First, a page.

Fortunately, it did not rain and the seas were calm enough so the temporary bowsprit and lashed-together electronics survived the afternoon’s worth of data collection required to cover the whole site. A large tour boat was moored on a buoy over the north-west corner of the site which caused a large distortion in the magnetic field in the area but this was removed by the Site Searcher software in post-processing. Also superimposed on to the magnetometer signal was noise which appeared to be caused by the pitching of the boat. Although it is possible to filter out this noise in software we will soon be investigating methods to reduce it when the data is collected. This magnetometer data was added to the other data sets already contained in the Site Recorder GIS model for the site and the results confirmed that the most significant target is 20m to the East of the centre of the designated area.

Multibeam (MBES) Surveys

Multibeam bathymetric surveys have been undertaken over the site between 2005 and 2007.  In 2005 a dual head Reson SeaBat 8125 system was used by the University of St Andrews during data collection for the the RASSE project.  In 2006 the University of Plymouth deployed a GeoAcoustics GeoSwath system and most recently in 2007 the Royal Navy Hydrographic School mapped the site using a Simrad EM3002.

Migrating Site Data to Site Recorder

Part of this project work has involved migrating the existing information about the Cattewater wreck from paper to electronic form.  This has been done to allow the team to more easily interpret the geophysical data but it also allows publication of the entire dataset at minimal cost.  The first step involved digitising the site plans from the published reports then re-positioning the earlier ones based on the later drawings.  To this were added finds records from the 1973 season along with their drawings.  The site was finally re-positioned based on the results of the geophysical surveys.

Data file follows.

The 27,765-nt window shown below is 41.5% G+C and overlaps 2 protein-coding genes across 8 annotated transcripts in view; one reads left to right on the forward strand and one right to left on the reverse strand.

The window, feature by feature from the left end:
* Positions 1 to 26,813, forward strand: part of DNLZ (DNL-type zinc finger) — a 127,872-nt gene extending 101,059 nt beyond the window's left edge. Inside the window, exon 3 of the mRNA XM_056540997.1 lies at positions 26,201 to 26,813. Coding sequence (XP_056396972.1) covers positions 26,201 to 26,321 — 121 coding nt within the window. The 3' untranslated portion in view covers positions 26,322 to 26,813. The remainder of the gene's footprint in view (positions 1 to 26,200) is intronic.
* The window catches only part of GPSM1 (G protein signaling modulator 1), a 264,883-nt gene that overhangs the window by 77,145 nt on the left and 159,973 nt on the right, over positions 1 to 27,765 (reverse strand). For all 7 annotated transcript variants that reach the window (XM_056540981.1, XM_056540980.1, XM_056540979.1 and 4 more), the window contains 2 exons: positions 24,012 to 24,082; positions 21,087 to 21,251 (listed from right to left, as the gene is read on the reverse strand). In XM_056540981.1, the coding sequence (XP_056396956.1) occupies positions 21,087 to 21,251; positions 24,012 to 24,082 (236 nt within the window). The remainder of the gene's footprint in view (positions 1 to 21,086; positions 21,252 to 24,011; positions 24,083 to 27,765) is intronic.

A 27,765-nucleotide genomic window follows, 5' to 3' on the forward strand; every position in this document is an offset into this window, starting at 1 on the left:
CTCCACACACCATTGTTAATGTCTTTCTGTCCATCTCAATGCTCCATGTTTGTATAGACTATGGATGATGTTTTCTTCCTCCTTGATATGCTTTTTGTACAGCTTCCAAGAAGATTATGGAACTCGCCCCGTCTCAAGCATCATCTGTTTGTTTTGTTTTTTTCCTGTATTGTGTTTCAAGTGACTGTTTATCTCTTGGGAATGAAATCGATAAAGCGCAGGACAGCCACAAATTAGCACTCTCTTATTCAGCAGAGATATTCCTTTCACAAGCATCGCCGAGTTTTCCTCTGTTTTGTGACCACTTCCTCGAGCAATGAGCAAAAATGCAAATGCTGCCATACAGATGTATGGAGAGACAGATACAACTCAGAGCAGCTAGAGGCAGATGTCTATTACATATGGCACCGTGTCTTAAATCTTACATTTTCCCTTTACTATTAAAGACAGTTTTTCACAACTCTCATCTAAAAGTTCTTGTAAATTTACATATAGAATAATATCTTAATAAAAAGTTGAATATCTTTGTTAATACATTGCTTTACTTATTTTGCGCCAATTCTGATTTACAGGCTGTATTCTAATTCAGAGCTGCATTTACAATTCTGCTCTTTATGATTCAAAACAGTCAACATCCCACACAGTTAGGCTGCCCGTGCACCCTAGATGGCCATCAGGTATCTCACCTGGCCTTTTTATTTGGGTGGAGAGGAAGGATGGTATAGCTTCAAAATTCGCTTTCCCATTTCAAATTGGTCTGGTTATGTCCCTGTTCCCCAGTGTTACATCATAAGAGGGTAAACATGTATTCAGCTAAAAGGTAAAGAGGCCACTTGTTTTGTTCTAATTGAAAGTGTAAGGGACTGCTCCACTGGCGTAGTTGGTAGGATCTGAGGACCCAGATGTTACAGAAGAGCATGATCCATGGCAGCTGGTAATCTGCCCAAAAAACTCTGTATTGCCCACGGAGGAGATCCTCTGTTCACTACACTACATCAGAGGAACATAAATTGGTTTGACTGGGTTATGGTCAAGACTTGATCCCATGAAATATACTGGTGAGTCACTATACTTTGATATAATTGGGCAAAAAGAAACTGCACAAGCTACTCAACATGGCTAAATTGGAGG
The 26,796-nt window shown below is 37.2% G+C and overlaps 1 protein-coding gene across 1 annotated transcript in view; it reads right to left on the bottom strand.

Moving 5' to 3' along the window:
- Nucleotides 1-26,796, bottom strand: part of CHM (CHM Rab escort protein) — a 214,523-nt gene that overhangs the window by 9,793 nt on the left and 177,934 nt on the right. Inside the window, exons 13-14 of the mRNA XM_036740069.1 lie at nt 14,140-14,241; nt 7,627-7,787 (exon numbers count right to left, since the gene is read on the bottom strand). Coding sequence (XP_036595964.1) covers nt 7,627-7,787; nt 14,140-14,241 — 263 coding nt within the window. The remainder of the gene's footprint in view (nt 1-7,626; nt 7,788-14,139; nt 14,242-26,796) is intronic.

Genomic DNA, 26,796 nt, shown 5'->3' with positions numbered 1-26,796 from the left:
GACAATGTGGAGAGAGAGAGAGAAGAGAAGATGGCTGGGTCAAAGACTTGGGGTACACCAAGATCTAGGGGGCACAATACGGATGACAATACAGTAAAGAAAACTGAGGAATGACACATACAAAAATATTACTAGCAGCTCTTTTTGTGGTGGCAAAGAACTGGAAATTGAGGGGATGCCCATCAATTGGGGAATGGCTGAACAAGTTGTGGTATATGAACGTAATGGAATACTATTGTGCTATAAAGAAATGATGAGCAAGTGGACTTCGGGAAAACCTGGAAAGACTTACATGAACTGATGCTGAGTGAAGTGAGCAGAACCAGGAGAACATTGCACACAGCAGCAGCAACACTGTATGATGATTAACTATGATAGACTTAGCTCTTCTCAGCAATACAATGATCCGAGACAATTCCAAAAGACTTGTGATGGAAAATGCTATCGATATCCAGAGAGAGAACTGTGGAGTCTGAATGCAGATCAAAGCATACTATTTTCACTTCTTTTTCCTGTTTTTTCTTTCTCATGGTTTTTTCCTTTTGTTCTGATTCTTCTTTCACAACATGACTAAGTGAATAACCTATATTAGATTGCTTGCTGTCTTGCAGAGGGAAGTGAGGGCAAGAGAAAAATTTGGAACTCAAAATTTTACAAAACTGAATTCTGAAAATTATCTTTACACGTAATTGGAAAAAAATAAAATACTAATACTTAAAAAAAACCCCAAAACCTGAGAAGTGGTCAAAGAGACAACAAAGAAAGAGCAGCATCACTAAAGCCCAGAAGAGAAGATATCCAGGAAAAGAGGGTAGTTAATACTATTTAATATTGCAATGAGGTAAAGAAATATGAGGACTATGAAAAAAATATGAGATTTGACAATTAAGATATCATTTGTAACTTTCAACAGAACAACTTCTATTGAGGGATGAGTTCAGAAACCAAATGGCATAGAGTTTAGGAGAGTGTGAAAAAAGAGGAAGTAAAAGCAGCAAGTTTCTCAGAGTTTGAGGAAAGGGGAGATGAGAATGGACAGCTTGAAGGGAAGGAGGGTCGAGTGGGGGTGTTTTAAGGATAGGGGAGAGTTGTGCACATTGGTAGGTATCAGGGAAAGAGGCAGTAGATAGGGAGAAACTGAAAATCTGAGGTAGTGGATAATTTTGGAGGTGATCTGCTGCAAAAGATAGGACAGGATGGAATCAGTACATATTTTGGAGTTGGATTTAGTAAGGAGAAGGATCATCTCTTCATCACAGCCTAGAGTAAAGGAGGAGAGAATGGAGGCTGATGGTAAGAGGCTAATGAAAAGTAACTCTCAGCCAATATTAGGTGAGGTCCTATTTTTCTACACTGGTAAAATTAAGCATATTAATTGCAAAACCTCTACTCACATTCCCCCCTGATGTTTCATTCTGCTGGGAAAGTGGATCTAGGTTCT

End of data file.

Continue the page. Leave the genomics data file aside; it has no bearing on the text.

Download the Site file to open in the free Site Reader program 

Tracks from the high resolution magnetometer survey in and around the 50m radius designated area, colour indicates magnetic field strength

Cattewater high resolution magnetometer survey tracks


  • Interim report on the wreck discovered in the Cattewater, Carpenter A., Ellis K.H., & McKee J., 1974, Maritime Monographs and Reports  No13
  • The Tudor Shipwreck at Cattewater. Plymouth, Bax A., 1976
  • Cattewater wreck 1st Interim Report, Bax A. and Farrell R., 1976, International Journal of Nautical Archaeology 5
  • The Tudor Shipwreck at Cattewater, Mortlock B. and Redknap M., 1977
  • The Cattewater Wreck, Plymouth, Devon: Preliminary results of recent work, Mortlock B. and Redknap M., 1978, International Journal of Nautical Archaeology
  • The Cattewater Wreck: The investigation of an armed vessel of the early sixteenth century, Redknap M., 1984, BAR British Series 131
  • Mount Batten Plymouth, a Prehistoric and Roman Port, Cunliffe B., 1988, Monograph No 26, ISBN 0 947816 267
  • Lost Landscapes of Plymouth – Maps, Charts and Plans to 1800, Stuart E., 1991, Alan Sutton Publishing Ltd., ISBN 0 86299 772 0
  • Plymouth Sound Maritime Archaeological Recording Project – Rapid Assessment, Wessex Archaeology for Plymouth City Council, 1995, Reference 39057
  • The Cattewater Wreck: a contribution to 16th century maritime archaeology’, Redknap M., 1997, in Cederlund, C.O. (ed.) Postmedieval Boat and Ship Archaeology BAR International Series 256
  • Artefacts From Wrecks: dated assemblages from the late Middle Ages to the Industrial Revolution, Redknap M., 1997, Oxbow monograph 84, ISBN 1900188392 9781900188395, Oxbow Books
  • Plymouth River, a History of the Laira and Cattewater, Gill C., 1997, Devon Books, ISBN 0 86114 911 4
  • Historic Shipwrecks, Fenwick V. & Gale A., 1998, Tempus Publishing Ltd., ISBN 07524 1416 X, pp102-103
  • High-Resolution Magnetometer Survey of the Cattewater Wreck, Holt P., in Nautical Archaeology Winter 2008, NAS (PDF)
  • The Use of GIS in Maritime Archaeology - the Cattewater Wreck Case Study  Holt P. 2007, (PDF)
  • Geophysical Investigations of the Cattewater Wreck 1997-2007, Holt P., 2010 (PDF)

Home ] Up ] Mary Rose ] Kizilburun ] Eagle ] Pandora ] Alum Bay ] Breakwater Fort ] [ Cattewater Wreck ] Resurgam ] Catharina ] Nymph ] Coronation ] Erme Estuary ] Boyne ] Mewstone Sub ]